We look to work for meaning as much as for pay, so if we're getting one, we perhaps don't mind getting short shrift with the other. Thus it's likely that the more an employer can create the illusion of meaning for its workers, the greater the share of profits it'll be able to retain for itself. In order to fight this, we as a society would have to establish meaningful work as an automatic given rather than a glamorous substitute for other kinds of compensation. But unfortunately, there will always be that ever-enlargening proportion of non-meaningful work that needs to be done by someone.

Cover down, pray through: Bob Dylan's underrated, misunderstood "gospel years" are meticulously examined in this welcome new installment of his Bootleg series.

"How long can I listen to the lies of prejudice?
How long can I stay drunk on fear out in the wilderness?"
-- Bob Dylan, "When He Returns," 1979

Bob Dylan's career has been full of unpredictable left turns that have left fans confused, enthralled, enraged – sometimes all at once. At the 1965 Newport Folk Festival – accompanied by a pickup band featuring Mike Bloomfield and Al Kooper – he performed his first electric set, upsetting his folk base. His 1970 album Self Portrait is full of jazzy crooning and head-scratching covers. In 1978, his self-directed, four-hour film Renaldo and Clara was released, combining concert footage with surreal, often tedious dramatic scenes. Dylan seemed to thrive on testing the patience of his fans.

Keep reading... Show less
9
TV

Inane Political Discourse, or, Alan Partridge's Parody Politics

Publicity photo of Steve Coogan courtesy of Sky Consumer Comms

That the political class now finds itself relegated to accidental Alan Partridge territory along the with rest of the twits and twats that comprise English popular culture is meaningful, to say the least.

"I evolve, I don't…revolve."
-- Alan Partridge

Alan Partridge began as a gleeful media parody in the early '90s but thanks to Brexit he has evolved into a political one. In print and online, the hopelessly awkward radio DJ from Norwich, England, is used as an emblem for incompetent leadership and code word for inane political discourse.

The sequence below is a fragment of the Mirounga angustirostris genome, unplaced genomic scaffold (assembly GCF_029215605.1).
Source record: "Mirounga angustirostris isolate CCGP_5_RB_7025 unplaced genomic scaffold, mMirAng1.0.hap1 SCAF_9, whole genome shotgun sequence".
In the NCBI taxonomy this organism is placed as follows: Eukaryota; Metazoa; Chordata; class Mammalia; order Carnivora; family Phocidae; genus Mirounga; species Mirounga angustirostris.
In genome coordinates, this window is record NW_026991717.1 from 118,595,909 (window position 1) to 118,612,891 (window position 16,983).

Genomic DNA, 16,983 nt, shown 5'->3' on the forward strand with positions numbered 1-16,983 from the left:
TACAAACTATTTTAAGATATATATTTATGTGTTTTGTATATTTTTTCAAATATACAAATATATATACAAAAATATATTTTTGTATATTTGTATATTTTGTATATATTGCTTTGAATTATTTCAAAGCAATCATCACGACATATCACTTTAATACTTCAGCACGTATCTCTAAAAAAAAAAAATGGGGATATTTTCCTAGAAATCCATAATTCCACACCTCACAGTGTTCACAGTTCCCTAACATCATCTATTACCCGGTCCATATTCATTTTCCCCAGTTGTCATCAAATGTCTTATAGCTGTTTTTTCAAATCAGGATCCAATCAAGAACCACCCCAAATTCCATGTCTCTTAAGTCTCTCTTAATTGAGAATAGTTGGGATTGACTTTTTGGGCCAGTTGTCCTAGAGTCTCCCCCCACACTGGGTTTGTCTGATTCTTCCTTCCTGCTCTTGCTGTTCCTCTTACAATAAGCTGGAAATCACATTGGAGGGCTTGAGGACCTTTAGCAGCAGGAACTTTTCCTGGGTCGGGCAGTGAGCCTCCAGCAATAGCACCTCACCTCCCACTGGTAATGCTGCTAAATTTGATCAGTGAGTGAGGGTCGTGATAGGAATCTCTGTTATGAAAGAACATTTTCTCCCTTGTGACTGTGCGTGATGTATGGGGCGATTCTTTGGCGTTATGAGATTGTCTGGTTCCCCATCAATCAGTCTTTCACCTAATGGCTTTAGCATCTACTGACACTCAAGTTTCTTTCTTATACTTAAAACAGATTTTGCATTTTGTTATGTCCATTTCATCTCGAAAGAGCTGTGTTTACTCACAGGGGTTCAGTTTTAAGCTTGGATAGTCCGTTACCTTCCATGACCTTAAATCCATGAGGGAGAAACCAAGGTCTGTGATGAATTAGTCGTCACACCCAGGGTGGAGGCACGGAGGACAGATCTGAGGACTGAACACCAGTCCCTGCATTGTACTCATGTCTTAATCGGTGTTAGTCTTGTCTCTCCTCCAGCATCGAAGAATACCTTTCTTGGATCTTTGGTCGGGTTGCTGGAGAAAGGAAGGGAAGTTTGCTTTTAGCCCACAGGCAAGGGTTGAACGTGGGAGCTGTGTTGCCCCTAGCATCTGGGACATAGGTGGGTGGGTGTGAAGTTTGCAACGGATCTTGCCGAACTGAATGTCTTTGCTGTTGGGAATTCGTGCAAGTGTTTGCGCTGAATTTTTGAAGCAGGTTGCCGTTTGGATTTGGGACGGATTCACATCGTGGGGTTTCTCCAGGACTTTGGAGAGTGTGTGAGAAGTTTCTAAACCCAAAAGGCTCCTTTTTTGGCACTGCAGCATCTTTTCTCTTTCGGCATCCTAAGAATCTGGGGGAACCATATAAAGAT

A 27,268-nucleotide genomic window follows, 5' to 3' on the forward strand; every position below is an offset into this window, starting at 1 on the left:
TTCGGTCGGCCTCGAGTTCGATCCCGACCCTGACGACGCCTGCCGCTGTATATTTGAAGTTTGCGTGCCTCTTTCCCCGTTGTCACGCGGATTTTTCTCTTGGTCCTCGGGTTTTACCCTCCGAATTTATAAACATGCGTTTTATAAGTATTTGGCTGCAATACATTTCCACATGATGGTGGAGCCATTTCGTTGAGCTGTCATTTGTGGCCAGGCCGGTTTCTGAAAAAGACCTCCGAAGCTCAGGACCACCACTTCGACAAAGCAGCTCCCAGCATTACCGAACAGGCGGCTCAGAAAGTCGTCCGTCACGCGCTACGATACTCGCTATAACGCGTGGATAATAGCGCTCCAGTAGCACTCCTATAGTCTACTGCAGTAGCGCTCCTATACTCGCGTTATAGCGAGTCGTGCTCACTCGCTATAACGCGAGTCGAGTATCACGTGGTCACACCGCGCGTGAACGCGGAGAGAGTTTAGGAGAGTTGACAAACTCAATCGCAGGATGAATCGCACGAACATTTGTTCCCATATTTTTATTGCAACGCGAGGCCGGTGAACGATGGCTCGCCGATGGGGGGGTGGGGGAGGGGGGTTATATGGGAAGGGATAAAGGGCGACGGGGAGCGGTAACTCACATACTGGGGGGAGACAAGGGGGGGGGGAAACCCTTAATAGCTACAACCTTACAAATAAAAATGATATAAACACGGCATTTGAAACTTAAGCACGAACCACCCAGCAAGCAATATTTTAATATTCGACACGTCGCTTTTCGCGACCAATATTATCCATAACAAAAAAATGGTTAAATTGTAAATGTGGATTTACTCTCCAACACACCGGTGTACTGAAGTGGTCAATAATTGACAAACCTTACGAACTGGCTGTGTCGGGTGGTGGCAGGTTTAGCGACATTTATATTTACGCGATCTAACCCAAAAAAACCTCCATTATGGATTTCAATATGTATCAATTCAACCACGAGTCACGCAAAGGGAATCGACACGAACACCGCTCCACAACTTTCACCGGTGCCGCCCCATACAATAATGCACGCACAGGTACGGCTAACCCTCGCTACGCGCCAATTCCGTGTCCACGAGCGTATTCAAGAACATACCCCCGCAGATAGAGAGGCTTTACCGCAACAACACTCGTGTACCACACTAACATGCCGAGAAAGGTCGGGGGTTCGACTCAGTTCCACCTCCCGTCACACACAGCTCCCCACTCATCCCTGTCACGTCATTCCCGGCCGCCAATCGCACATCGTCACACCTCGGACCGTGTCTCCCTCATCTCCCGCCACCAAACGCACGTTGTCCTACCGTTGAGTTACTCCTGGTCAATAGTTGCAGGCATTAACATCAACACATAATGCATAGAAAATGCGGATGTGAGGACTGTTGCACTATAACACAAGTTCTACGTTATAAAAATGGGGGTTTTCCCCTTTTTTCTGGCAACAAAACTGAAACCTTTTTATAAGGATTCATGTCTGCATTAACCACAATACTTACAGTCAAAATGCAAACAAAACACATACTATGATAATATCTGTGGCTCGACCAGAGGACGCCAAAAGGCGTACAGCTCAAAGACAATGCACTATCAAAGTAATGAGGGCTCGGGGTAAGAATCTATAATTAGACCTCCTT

Keep reading... Show less

The show is called Crazy Ex-Girlfriend largely because it spends time dismantling the structure that finds it easier to write women off as "crazy" than to offer them help or understanding.

In the latest episode of Crazy Ex-Girlfriend, the CW networks' highly acclaimed musical drama, the shows protagonist, Rebecca Bunch (Rachel Bloom), is at an all time low. Within the course of five episodes she has been left at the altar, cruelly lashed out at her friends, abandoned a promising new relationship, walked out of her job, had her murky mental health history exposed, slept with her ex boyfriend's ill father, and been forced to retreat to her notoriously prickly mother's (Tovah Feldshuh) uncaring guardianship. It's to the show's credit that none of this feels remotely ridiculous or emotionally manipulative.

Keep reading... Show less
9

Winner of the 2017 Ameripolitan Music Award for Best Rockabilly Female stakes her claim with her band on accomplished new set.

Lara Hope & The Ark-Tones

Love You To Life

Label: Self-released
Release Date: 2017-08-11
Amazon
iTunes

Lara Hope and her band of roots rockin' country and rockabilly rabble rousers in the Ark-Tones have been the not so best kept secret of the Hudson Valley, New York music scene for awhile now.

Keep reading... Show less
8

To be a migrant worker in America is to relearn the basic skills of living. Imagine doing that in your 60s and 70s, when you thought you'd be retired.


Nomadland: Surviving America in the Twenty-First Century

Publisher: W. W. Norton
Author: Jessica Bruder
Publication date: 2017-09
Amazon

There's been much hand-wringing over the state of the American economy in recent years. After the 2008 financial crisis upended middle-class families, we now live with regular media reports of recovery and growth -- as well as rising inequality and decreased social mobility. We ponder what kind of future we're creating for our children, while generally failing to consider who has already fallen between the gaps.

Keep reading... Show less
7
Pop Ten
Mixed Media
PM Picks

© 1999-2017 Popmatters.com. All rights reserved.
Popmatters is wholly independently owned and operated.

rating-image